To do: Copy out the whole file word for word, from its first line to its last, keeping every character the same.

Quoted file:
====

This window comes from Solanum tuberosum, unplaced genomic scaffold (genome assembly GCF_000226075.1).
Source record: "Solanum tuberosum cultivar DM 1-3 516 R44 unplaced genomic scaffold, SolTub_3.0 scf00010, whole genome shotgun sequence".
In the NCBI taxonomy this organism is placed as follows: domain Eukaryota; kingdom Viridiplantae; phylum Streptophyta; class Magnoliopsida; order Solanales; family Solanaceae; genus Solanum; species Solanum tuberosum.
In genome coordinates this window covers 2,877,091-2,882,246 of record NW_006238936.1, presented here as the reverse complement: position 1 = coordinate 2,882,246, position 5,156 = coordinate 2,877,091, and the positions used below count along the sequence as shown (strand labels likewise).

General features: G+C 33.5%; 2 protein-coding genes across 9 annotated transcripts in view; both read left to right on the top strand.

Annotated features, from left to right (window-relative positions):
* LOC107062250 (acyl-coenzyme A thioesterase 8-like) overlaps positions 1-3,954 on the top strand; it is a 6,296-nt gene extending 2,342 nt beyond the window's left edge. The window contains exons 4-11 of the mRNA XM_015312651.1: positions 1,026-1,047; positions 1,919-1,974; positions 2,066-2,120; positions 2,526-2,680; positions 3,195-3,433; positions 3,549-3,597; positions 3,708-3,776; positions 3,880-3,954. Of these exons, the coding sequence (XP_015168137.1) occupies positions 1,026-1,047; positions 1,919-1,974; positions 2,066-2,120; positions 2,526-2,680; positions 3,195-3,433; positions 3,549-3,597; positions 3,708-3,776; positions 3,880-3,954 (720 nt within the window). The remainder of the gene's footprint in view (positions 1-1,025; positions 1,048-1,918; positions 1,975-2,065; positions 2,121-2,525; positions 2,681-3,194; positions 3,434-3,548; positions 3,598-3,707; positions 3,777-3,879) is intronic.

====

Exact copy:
This window comes from Solanum tuberosum, unplaced genomic scaffold (genome assembly GCF_000226075.1).
Source record: "Solanum tuberosum cultivar DM 1-3 516 R44 unplaced genomic scaffold, SolTub_3.0 scf00010, whole genome shotgun sequence".
In the NCBI taxonomy this organism is placed as follows: domain Eukaryota; kingdom Viridiplantae; phylum Streptophyta; class Magnoliopsida; order Solanales; family Solanaceae; genus Solanum; species Solanum tuberosum.
In genome coordinates this window covers 2,877,091-2,882,246 of record NW_006238936.1, presented here as the reverse complement: position 1 = coordinate 2,882,246, position 5,156 = coordinate 2,877,091, and the positions used below count along the sequence as shown (strand labels likewise).

General features: G+C 33.5%; 2 protein-coding genes across 9 annotated transcripts in view; both read left to right on the top strand.

Annotated features, from left to right (window-relative positions):
* LOC107062250 (acyl-coenzyme A thioesterase 8-like) overlaps positions 1-3,954 on the top strand; it is a 6,296-nt gene extending 2,342 nt beyond the window's left edge. The window contains exons 4-11 of the mRNA XM_015312651.1: positions 1,026-1,047; positions 1,919-1,974; positions 2,066-2,120; positions 2,526-2,680; positions 3,195-3,433; positions 3,549-3,597; positions 3,708-3,776; positions 3,880-3,954. Of these exons, the coding sequence (XP_015168137.1) occupies positions 1,026-1,047; positions 1,919-1,974; positions 2,066-2,120; positions 2,526-2,680; positions 3,195-3,433; positions 3,549-3,597; positions 3,708-3,776; positions 3,880-3,954 (720 nt within the window). The remainder of the gene's footprint in view (positions 1-1,025; positions 1,048-1,918; positions 1,975-2,065; positions 2,121-2,525; positions 2,681-3,194; positions 3,434-3,548; positions 3,598-3,707; positions 3,777-3,879) is intronic.